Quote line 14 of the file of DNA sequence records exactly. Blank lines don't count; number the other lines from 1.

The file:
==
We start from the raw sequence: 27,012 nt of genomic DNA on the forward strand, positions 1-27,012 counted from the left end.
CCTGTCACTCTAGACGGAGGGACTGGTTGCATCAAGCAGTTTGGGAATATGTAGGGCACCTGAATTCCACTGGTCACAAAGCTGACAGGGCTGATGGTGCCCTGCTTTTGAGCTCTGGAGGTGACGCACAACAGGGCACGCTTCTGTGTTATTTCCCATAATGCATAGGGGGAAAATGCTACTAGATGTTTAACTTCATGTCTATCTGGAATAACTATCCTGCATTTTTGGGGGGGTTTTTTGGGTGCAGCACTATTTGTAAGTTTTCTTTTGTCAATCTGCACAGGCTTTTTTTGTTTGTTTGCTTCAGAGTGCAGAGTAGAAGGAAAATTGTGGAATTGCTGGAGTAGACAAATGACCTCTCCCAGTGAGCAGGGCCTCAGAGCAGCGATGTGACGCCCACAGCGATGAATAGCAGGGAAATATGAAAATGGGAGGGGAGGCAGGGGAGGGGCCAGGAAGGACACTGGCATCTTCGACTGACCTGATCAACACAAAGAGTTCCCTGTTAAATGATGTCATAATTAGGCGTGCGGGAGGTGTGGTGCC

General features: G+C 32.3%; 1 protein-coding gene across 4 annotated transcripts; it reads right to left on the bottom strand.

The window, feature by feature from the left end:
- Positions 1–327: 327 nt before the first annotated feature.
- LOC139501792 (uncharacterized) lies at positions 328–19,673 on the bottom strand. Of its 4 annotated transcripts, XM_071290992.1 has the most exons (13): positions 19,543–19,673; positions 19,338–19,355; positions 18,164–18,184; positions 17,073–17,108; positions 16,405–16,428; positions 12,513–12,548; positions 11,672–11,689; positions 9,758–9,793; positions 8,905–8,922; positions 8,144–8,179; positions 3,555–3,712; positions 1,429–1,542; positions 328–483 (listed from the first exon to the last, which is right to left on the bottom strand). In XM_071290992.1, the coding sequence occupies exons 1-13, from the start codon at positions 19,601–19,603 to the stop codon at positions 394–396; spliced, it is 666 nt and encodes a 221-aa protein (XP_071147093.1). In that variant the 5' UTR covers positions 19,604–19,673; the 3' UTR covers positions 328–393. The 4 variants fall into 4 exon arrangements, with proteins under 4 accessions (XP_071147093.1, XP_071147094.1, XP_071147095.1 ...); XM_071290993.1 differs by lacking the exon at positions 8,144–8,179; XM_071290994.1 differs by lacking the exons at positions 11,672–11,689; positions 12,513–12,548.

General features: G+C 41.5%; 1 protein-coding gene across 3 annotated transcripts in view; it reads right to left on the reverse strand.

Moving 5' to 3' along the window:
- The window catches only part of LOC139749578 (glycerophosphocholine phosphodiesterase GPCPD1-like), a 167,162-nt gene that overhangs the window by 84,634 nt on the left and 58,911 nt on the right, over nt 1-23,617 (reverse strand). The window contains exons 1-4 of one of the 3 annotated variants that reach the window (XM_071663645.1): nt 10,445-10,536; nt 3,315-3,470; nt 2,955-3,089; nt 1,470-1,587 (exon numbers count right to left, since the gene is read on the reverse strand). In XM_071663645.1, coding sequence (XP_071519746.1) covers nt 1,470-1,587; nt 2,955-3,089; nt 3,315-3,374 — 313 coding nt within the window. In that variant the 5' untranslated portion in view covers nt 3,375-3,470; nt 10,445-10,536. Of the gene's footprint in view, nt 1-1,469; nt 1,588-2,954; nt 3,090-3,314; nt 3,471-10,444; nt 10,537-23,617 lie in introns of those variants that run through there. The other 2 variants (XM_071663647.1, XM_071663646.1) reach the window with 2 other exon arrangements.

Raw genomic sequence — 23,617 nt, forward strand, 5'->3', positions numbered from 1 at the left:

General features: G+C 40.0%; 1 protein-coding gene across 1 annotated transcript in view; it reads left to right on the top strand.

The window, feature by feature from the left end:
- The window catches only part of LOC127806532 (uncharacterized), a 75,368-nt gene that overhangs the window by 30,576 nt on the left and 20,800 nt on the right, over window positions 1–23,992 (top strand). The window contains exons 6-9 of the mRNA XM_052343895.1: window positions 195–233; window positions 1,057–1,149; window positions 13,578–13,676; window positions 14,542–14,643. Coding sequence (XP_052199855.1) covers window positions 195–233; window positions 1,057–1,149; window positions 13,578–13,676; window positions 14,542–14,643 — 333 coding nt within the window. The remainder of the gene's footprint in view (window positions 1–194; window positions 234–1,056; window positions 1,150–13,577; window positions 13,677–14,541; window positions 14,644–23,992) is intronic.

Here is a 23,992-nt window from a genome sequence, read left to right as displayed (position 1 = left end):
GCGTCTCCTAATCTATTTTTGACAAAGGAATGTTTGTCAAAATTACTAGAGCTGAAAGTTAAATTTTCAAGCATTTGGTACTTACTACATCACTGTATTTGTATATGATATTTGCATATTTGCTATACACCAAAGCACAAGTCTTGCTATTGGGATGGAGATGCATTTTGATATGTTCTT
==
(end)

Here is a 23,992-nt window from a genome sequence, read left to right as displayed (position 1 = left end):